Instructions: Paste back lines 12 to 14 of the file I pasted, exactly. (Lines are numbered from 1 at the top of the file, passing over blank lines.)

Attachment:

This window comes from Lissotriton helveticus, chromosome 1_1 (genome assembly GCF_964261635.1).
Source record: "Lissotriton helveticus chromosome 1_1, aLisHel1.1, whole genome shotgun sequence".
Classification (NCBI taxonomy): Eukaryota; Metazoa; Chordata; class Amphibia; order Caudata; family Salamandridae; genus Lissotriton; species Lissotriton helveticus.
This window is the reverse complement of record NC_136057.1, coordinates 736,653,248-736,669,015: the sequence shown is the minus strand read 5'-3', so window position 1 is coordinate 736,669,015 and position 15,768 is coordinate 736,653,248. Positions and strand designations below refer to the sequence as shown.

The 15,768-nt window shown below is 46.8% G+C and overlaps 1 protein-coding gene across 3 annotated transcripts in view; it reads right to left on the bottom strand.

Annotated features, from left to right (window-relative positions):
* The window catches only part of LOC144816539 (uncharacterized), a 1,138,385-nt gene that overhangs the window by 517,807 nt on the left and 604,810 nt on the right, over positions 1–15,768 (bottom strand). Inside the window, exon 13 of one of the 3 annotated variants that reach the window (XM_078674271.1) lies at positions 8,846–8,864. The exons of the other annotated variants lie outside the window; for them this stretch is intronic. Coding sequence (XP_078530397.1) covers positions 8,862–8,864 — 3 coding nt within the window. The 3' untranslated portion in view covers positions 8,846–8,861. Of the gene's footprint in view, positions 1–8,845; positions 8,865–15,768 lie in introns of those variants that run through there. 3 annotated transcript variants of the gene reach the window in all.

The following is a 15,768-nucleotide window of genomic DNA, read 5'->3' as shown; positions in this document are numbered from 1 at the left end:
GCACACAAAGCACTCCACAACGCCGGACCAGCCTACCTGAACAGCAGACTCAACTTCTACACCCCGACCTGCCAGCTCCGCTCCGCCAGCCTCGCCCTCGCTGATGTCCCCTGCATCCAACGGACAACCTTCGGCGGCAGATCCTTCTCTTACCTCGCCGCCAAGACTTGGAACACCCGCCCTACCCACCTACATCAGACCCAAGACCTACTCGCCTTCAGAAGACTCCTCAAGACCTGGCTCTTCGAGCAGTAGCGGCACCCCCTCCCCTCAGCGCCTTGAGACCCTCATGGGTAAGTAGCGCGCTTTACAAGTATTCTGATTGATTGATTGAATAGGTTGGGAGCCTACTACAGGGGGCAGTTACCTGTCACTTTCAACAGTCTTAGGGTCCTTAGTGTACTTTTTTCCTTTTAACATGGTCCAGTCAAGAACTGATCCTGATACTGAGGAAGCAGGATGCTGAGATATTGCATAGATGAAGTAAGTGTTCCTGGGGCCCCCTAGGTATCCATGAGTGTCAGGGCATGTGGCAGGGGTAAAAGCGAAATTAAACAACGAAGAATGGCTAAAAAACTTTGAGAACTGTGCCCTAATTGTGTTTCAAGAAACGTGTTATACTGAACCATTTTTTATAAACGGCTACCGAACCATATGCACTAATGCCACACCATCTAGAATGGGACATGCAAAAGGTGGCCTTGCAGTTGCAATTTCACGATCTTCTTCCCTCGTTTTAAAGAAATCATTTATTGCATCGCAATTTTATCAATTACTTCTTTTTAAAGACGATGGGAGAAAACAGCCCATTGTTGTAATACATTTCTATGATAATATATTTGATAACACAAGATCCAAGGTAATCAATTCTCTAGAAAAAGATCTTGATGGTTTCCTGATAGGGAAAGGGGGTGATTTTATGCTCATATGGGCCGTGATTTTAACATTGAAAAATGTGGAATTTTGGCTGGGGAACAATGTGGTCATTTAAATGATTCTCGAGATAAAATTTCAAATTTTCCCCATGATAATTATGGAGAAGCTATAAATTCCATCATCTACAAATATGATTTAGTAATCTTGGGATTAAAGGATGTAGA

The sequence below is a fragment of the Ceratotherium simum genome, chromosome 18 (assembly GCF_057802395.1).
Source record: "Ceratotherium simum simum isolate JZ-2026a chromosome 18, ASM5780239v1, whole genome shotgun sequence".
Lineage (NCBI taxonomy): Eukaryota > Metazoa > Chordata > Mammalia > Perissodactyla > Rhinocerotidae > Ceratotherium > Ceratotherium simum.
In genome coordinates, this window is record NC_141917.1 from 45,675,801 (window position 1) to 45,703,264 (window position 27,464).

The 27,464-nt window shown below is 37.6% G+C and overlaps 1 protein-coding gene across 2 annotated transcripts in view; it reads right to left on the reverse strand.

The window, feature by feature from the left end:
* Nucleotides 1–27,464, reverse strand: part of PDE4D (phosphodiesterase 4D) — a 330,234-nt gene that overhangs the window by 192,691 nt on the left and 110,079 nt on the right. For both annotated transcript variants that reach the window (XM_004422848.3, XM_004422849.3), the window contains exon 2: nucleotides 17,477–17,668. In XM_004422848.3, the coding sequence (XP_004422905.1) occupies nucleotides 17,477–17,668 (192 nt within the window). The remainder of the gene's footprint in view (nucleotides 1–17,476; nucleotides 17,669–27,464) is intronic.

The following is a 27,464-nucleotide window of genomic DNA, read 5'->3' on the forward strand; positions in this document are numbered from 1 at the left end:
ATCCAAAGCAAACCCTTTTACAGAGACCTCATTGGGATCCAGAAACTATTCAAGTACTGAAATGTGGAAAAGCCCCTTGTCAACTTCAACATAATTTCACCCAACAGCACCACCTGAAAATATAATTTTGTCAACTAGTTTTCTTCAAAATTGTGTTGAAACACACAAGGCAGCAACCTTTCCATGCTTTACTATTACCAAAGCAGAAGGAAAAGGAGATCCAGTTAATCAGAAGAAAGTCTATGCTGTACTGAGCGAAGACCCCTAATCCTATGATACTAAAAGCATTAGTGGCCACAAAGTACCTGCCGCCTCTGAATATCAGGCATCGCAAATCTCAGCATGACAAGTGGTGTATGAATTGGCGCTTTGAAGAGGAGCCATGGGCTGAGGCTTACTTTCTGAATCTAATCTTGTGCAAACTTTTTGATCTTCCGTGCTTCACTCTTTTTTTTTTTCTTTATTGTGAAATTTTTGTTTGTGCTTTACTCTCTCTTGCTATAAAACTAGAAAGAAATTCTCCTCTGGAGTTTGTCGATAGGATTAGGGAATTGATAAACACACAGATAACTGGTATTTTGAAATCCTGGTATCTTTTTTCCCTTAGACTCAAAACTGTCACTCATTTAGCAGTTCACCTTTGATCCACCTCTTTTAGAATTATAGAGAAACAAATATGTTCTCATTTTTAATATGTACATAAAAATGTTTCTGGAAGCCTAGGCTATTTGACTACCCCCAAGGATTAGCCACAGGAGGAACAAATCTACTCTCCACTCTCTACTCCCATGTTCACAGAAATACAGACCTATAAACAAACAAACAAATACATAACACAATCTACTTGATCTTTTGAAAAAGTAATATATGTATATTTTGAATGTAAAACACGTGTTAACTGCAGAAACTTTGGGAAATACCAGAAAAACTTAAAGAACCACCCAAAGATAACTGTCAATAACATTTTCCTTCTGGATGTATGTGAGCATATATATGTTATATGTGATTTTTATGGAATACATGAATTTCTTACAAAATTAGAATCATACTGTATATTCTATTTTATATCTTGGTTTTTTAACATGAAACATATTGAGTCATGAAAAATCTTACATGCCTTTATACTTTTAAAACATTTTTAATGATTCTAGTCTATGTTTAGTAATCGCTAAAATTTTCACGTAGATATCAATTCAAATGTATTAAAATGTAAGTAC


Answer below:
Lineage (NCBI taxonomy): Eukaryota > Metazoa > Chordata > Mammalia > Perissodactyla > Rhinocerotidae > Ceratotherium > Ceratotherium simum.
In genome coordinates, this window is record NC_141917.1 from 45,675,801 (window position 1) to 45,703,264 (window position 27,464).

The 27,464-nt window shown below is 37.6% G+C and overlaps 1 protein-coding gene across 2 annotated transcripts in view; it reads right to left on the reverse strand.